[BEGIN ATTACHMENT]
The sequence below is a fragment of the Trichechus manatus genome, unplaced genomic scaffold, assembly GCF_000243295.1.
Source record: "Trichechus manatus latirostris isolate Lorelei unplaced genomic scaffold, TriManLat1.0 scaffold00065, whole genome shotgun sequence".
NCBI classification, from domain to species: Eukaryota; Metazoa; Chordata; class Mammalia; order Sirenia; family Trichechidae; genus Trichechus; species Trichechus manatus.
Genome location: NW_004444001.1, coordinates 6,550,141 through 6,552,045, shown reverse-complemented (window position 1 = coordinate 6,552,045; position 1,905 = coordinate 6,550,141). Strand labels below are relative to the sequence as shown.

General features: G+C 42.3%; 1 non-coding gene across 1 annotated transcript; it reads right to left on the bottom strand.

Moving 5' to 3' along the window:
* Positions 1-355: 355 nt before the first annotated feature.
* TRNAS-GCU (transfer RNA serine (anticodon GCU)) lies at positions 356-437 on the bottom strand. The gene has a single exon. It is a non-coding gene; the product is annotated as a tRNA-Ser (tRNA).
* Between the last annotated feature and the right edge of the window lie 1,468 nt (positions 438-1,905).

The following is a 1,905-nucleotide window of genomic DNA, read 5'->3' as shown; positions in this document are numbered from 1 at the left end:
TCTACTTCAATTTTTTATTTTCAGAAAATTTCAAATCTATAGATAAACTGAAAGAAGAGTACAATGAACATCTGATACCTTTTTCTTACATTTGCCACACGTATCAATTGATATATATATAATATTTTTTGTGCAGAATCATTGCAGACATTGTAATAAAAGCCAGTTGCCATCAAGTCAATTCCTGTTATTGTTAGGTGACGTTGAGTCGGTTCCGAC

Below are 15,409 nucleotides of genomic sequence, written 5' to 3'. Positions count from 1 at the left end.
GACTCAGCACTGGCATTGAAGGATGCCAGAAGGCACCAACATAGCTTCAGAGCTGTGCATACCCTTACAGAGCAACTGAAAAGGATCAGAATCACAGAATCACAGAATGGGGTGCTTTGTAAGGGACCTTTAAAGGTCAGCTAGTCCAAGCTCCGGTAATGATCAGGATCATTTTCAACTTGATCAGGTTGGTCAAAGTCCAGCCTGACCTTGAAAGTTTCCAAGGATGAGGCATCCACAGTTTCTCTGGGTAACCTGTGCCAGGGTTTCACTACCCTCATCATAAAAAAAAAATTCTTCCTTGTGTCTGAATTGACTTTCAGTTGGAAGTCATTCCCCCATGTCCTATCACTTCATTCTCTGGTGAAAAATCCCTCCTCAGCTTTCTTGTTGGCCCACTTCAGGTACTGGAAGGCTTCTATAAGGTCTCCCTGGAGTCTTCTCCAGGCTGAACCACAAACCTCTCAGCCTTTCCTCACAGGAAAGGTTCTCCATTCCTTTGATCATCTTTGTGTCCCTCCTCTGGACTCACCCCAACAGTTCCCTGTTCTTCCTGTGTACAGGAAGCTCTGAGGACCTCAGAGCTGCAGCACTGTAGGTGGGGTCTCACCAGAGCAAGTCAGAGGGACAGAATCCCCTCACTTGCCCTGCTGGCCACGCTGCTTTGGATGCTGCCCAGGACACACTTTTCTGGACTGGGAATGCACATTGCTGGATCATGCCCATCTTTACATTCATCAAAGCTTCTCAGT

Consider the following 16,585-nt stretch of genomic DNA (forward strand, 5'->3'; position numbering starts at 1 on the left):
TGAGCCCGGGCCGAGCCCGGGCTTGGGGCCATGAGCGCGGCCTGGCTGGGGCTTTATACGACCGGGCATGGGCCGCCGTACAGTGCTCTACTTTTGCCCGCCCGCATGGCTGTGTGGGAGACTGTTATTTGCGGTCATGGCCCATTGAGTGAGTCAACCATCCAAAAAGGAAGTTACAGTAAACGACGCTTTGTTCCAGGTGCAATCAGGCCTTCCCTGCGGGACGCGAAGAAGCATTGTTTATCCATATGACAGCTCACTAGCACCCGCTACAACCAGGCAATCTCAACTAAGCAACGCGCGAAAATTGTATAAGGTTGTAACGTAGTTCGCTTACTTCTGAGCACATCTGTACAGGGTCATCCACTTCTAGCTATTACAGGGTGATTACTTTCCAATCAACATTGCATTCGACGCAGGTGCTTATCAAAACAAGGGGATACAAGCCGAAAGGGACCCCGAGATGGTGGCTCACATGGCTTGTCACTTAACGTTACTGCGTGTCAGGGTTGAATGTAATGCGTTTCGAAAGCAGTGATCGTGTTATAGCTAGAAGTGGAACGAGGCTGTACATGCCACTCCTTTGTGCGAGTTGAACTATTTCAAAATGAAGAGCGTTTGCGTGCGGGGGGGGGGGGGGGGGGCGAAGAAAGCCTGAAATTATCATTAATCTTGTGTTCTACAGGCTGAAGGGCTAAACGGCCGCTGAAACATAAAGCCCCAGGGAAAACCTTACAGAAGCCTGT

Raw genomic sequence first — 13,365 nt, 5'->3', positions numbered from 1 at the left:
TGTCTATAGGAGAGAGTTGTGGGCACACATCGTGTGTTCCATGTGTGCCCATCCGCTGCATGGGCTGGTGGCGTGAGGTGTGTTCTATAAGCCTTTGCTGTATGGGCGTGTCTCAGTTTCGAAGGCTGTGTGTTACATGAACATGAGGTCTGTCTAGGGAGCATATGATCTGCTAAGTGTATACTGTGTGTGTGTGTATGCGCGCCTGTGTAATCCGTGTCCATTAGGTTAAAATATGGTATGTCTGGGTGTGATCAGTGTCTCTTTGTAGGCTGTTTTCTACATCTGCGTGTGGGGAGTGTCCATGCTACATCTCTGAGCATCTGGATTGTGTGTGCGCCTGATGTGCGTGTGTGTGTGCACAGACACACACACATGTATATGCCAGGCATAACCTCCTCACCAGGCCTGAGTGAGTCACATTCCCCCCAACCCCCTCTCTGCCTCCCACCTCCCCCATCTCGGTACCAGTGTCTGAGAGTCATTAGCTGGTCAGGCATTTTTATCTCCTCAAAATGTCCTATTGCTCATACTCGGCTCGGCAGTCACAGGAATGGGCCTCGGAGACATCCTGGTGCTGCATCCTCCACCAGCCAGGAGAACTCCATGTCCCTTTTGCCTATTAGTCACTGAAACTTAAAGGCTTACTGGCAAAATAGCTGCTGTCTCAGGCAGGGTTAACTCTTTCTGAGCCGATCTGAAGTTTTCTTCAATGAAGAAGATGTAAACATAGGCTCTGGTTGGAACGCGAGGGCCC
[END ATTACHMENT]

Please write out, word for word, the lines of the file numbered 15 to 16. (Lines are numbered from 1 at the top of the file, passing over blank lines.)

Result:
TGAGCCCGGGCCGAGCCCGGGCTTGGGGCCATGAGCGCGGCCTGGCTGGGGCTTTATACGACCGGGCATGGGCCGCCGTACAGTGCTCTACTTTTGCCCGCCCGCATGGCTGTGTGGGAGACTGTTATTTGCGGTCATGGCCCATTGAGTGAGTCAACCATCCAAAAAGGAAGTTACAGTAAACGACGCTTTGTTCCAGGTGCAATCAGGCCTTCCCTGCGGGACGCGAAGAAGCATTGTTTATCCATATGACAGCTCACTAGCACCCGCTACAACCAGGCAATCTCAACTAAGCAACGCGCGAAAATTGTATAAGGTTGTAACGTAGTTCGCTTACTTCTGAGCACATCTGTACAGGGTCATCCACTTCTAGCTATTACAGGGTGATTACTTTCCAATCAACATTGCATTCGACGCAGGTGCTTATCAAAACAAGGGGATACAAGCCGAAAGGGACCCCGAGATGGTGGCTCACATGGCTTGTCACTTAACGTTACTGCGTGTCAGGGTTGAATGTAATGCGTTTCGAAAGCAGTGATCGTGTTATAGCTAGAAGTGGAACGAGGCTGTACATGCCACTCCTTTGTGCGAGTTGAACTATTTCAAAATGAAGAGCGTTTGCGTGCGGGGGGGGGGGGGGGGGGCGAAGAAAGCCTGAAATTATCATTAATCTTGTGTTCTACAGGCTGAAGGGCTAAACGGCCGCTGAAACATAAAGCCCCAGGGAAAACCTTACAGAAGCCTGT

Raw genomic sequence first — 13,365 nt, 5'->3', positions numbered from 1 at the left: